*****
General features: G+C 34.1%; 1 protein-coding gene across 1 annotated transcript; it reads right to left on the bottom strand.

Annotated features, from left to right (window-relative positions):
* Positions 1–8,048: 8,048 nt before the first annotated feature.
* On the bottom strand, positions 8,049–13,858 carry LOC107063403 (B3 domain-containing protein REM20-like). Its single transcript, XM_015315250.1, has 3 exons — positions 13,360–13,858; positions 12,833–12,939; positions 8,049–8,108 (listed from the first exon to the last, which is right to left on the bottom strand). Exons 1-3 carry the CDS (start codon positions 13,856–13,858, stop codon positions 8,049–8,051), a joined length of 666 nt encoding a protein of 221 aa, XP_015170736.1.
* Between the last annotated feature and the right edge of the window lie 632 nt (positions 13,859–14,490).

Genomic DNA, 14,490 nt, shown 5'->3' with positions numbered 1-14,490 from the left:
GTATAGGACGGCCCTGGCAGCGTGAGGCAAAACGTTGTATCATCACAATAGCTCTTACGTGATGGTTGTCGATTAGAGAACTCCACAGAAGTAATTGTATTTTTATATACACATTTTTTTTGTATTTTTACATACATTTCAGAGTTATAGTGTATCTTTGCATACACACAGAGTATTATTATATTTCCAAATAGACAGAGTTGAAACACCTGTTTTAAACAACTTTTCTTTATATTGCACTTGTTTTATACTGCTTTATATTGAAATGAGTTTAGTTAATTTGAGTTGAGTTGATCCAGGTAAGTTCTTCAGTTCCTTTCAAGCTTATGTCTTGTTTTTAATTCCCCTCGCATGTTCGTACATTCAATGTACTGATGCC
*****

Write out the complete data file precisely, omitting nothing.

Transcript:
General features: G+C 34.1%; 1 protein-coding gene across 1 annotated transcript; it reads right to left on the bottom strand.

Annotated features, from left to right (window-relative positions):
* Positions 1–8,048: 8,048 nt before the first annotated feature.
* On the bottom strand, positions 8,049–13,858 carry LOC107063403 (B3 domain-containing protein REM20-like). Its single transcript, XM_015315250.1, has 3 exons — positions 13,360–13,858; positions 12,833–12,939; positions 8,049–8,108 (listed from the first exon to the last, which is right to left on the bottom strand). Exons 1-3 carry the CDS (start codon positions 13,856–13,858, stop codon positions 8,049–8,051), a joined length of 666 nt encoding a protein of 221 aa, XP_015170736.1.
* Between the last annotated feature and the right edge of the window lie 632 nt (positions 13,859–14,490).

Genomic DNA, 14,490 nt, shown 5'->3' with positions numbered 1-14,490 from the left:
GTATAGGACGGCCCTGGCAGCGTGAGGCAAAACGTTGTATCATCACAATAGCTCTTACGTGATGGTTGTCGATTAGAGAACTCCACAGAAGTAATTGTATTTTTATATACACATTTTTTTTGTATTTTTACATACATTTCAGAGTTATAGTGTATCTTTGCATACACACAGAGTATTATTATATTTCCAAATAGACAGAGTTGAAACACCTGTTTTAAACAACTTTTCTTTATATTGCACTTGTTTTATACTGCTTTATATTGAAATGAGTTTAGTTAATTTGAGTTGAGTTGATCCAGGTAAGTTCTTCAGTTCCTTTCAAGCTTATGTCTTGTTTTTAATTCCCCTCGCATGTTCGTACATTCAATGTACTGATGCC